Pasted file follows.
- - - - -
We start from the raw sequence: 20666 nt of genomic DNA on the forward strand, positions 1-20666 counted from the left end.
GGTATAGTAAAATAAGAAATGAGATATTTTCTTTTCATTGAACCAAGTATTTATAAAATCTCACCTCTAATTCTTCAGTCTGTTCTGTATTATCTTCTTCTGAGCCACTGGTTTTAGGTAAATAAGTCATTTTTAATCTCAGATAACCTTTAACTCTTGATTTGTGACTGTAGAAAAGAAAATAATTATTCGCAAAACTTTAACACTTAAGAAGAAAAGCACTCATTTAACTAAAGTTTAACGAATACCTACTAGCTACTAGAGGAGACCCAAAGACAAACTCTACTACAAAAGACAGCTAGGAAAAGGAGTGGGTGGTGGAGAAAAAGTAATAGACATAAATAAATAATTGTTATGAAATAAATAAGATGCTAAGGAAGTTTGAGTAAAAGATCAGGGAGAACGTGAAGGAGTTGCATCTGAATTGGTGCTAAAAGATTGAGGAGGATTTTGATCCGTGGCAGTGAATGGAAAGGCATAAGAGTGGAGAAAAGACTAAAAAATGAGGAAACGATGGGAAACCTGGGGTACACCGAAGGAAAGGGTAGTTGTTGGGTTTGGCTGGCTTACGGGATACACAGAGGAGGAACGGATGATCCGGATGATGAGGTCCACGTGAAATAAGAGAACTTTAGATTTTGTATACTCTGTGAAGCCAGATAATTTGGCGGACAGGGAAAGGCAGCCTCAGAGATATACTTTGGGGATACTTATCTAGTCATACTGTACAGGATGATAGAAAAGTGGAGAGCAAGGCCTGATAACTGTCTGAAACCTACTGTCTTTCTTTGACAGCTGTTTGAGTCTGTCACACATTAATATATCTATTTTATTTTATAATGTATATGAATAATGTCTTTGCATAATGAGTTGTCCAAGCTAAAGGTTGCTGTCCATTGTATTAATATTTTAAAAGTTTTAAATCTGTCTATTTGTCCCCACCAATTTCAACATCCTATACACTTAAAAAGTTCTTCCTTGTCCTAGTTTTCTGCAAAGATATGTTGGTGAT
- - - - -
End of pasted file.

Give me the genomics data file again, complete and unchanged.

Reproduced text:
We start from the raw sequence: 20666 nt of genomic DNA on the forward strand, positions 1-20666 counted from the left end.
GGTATAGTAAAATAAGAAATGAGATATTTTCTTTTCATTGAACCAAGTATTTATAAAATCTCACCTCTAATTCTTCAGTCTGTTCTGTATTATCTTCTTCTGAGCCACTGGTTTTAGGTAAATAAGTCATTTTTAATCTCAGATAACCTTTAACTCTTGATTTGTGACTGTAGAAAAGAAAATAATTATTCGCAAAACTTTAACACTTAAGAAGAAAAGCACTCATTTAACTAAAGTTTAACGAATACCTACTAGCTACTAGAGGAGACCCAAAGACAAACTCTACTACAAAAGACAGCTAGGAAAAGGAGTGGGTGGTGGAGAAAAAGTAATAGACATAAATAAATAATTGTTATGAAATAAATAAGATGCTAAGGAAGTTTGAGTAAAAGATCAGGGAGAACGTGAAGGAGTTGCATCTGAATTGGTGCTAAAAGATTGAGGAGGATTTTGATCCGTGGCAGTGAATGGAAAGGCATAAGAGTGGAGAAAAGACTAAAAAATGAGGAAACGATGGGAAACCTGGGGTACACCGAAGGAAAGGGTAGTTGTTGGGTTTGGCTGGCTTACGGGATACACAGAGGAGGAACGGATGATCCGGATGATGAGGTCCACGTGAAATAAGAGAACTTTAGATTTTGTATACTCTGTGAAGCCAGATAATTTGGCGGACAGGGAAAGGCAGCCTCAGAGATATACTTTGGGGATACTTATCTAGTCATACTGTACAGGATGATAGAAAAGTGGAGAGCAAGGCCTGATAACTGTCTGAAACCTACTGTCTTTCTTTGACAGCTGTTTGAGTCTGTCACACATTAATATATCTATTTTATTTTATAATGTATATGAATAATGTCTTTGCATAATGAGTTGTCCAAGCTAAAGGTTGCTGTCCATTGTATTAATATTTTAAAAGTTTTAAATCTGTCTATTTGTCCCCACCAATTTCAACATCCTATACACTTAAAAAGTTCTTCCTTGTCCTAGTTTTCTGCAAAGATATGTTGGTGAT